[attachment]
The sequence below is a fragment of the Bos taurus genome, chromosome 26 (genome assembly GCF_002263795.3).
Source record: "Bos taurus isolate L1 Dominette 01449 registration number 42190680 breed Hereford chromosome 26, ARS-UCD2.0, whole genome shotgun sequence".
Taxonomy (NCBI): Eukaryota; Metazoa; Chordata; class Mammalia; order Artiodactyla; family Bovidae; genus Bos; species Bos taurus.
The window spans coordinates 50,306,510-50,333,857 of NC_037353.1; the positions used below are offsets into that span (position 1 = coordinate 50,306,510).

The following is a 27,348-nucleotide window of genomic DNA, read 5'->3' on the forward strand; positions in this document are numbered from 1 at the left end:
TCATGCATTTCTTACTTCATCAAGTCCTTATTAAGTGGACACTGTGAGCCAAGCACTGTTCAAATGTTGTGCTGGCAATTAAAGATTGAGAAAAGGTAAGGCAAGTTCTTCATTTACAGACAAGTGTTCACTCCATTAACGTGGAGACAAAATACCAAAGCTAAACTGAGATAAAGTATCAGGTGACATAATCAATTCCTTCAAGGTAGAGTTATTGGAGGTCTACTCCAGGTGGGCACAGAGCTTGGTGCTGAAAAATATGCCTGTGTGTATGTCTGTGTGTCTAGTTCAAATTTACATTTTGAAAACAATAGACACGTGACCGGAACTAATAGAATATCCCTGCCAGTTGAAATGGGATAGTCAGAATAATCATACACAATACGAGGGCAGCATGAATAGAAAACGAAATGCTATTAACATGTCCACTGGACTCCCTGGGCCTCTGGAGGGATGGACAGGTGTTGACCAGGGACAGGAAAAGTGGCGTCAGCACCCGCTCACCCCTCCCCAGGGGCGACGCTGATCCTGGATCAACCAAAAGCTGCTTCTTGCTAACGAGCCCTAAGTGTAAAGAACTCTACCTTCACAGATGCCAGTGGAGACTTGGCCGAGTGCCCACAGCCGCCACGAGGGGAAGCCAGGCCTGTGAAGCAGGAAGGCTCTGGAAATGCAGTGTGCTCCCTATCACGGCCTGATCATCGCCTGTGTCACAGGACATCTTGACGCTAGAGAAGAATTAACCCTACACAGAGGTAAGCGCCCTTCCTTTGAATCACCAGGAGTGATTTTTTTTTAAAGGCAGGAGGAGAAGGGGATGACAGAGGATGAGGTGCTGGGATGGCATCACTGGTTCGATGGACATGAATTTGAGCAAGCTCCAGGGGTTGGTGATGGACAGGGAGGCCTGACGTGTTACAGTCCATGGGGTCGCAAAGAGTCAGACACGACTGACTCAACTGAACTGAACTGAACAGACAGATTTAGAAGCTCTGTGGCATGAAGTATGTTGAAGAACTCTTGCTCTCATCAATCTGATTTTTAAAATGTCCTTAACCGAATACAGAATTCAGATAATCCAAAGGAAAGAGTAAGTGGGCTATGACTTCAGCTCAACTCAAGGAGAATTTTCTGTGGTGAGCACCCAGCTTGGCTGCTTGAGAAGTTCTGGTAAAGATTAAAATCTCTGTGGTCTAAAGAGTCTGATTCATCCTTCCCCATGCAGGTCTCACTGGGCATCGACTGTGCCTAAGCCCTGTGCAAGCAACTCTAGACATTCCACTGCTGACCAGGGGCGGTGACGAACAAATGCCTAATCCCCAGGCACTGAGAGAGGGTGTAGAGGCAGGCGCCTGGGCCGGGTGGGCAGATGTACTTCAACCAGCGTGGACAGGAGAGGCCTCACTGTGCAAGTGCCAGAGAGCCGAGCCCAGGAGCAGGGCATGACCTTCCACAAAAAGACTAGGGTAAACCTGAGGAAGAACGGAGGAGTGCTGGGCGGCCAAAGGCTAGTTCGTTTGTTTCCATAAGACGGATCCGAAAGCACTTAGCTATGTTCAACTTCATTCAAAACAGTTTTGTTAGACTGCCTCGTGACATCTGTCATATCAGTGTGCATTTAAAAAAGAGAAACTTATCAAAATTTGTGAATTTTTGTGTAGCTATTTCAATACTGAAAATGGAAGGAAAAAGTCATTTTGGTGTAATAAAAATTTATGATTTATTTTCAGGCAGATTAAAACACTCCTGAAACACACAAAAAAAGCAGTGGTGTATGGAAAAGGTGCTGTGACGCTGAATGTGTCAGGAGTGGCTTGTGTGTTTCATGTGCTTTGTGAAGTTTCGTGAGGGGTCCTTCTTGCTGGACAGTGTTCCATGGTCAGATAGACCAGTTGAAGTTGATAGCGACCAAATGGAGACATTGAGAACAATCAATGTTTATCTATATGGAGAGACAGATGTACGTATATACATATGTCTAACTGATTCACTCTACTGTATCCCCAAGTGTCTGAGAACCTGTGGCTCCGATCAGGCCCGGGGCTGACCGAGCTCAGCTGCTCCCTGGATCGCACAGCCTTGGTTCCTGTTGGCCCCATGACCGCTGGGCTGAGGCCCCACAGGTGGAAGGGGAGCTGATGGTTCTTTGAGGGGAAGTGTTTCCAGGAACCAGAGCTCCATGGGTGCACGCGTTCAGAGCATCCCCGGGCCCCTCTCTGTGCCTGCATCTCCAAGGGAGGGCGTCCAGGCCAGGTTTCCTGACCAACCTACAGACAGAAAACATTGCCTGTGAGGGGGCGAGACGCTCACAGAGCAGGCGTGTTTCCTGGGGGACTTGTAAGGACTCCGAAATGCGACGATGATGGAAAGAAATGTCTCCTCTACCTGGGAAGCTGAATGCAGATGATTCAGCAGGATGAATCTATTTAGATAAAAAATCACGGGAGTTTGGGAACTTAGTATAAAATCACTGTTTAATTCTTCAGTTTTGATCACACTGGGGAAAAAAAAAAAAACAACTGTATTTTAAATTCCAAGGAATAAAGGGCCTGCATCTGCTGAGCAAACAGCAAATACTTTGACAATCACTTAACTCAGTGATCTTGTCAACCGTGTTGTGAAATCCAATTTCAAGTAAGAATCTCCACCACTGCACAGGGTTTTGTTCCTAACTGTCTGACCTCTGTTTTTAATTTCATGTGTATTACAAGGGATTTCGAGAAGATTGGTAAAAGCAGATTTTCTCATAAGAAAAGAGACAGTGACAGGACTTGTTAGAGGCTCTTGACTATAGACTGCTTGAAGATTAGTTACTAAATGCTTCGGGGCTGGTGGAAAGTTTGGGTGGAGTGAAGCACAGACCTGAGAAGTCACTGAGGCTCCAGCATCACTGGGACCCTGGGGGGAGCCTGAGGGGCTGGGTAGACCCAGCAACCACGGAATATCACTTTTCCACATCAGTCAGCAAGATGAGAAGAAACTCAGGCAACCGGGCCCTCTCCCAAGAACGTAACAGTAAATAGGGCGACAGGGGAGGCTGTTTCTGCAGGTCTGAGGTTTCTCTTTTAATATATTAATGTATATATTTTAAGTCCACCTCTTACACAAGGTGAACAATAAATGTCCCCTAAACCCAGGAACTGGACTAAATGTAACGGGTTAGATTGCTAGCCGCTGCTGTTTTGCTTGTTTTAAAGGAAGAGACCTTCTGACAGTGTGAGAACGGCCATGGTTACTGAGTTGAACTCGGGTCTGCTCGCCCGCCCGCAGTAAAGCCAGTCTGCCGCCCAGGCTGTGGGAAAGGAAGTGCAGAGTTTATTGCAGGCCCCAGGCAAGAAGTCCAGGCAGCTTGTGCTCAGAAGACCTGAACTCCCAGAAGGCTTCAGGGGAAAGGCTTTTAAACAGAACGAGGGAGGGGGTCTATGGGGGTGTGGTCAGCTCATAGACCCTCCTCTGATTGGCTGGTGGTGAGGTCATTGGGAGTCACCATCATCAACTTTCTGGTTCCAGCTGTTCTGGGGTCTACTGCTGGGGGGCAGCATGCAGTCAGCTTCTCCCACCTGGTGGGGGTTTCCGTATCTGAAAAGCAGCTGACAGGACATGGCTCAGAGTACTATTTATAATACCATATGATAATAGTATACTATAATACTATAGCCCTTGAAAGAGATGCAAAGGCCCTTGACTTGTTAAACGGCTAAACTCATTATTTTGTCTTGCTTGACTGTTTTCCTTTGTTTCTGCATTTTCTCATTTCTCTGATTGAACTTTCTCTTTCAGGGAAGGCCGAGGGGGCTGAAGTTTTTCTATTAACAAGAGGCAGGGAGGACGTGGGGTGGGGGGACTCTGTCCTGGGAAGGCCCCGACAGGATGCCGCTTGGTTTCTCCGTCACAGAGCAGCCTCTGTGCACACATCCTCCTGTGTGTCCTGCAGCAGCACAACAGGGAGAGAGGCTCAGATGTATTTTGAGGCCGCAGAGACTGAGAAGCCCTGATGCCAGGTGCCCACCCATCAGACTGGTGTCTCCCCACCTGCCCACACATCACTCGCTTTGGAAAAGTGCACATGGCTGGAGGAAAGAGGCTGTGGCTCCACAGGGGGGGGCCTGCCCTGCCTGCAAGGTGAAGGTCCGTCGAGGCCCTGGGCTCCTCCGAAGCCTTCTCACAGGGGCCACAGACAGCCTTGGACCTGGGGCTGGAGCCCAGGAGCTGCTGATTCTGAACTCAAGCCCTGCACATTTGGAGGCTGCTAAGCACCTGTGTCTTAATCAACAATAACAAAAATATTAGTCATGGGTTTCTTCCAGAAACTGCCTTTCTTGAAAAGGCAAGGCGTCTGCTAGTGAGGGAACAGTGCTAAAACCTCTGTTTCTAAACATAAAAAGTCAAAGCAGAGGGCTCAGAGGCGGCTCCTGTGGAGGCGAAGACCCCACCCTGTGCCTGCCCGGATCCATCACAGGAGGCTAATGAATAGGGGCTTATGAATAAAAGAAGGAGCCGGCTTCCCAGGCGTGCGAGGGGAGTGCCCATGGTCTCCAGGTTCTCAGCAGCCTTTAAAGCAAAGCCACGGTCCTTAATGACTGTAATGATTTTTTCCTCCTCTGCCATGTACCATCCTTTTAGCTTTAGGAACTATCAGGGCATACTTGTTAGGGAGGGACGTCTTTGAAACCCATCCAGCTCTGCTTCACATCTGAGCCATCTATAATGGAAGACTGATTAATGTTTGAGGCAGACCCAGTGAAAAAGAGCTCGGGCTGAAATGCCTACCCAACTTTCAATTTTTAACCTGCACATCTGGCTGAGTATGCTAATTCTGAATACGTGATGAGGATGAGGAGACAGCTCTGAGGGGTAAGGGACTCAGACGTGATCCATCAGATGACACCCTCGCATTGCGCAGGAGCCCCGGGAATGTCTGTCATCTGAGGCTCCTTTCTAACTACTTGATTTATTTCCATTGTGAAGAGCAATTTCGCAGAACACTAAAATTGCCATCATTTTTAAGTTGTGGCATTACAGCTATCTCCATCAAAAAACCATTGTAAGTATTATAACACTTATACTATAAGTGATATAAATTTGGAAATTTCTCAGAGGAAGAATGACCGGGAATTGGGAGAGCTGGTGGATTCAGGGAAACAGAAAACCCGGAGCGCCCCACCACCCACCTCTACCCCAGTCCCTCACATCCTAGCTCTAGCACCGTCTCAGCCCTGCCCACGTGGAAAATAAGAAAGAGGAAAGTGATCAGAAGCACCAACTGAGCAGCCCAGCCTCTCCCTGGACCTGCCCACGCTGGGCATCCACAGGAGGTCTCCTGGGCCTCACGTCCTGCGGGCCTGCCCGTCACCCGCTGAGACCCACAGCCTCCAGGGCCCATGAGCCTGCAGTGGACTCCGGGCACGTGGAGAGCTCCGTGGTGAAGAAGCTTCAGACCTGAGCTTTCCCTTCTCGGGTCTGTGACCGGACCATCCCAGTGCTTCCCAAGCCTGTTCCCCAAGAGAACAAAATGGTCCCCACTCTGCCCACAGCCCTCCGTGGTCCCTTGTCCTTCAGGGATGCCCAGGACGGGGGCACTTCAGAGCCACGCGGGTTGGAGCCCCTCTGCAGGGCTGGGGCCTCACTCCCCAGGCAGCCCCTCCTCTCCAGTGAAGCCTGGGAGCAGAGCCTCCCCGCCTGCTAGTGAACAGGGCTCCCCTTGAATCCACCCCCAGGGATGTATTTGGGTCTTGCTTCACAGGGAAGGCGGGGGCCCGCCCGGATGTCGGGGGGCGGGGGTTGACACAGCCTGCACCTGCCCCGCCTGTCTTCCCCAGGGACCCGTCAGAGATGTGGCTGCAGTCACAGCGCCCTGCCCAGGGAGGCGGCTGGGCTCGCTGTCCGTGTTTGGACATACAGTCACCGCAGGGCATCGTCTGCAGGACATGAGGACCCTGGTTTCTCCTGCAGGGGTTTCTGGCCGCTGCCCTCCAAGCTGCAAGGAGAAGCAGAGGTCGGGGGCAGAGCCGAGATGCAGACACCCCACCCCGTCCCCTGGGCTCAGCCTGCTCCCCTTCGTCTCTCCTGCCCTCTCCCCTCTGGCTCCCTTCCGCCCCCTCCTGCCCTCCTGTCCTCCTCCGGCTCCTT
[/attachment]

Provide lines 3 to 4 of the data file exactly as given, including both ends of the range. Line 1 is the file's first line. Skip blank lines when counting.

Taxonomy (NCBI): Eukaryota; Metazoa; Chordata; class Mammalia; order Artiodactyla; family Bovidae; genus Bos; species Bos taurus.
The window spans coordinates 50,306,510-50,333,857 of NC_037353.1; the positions used below are offsets into that span (position 1 = coordinate 50,306,510).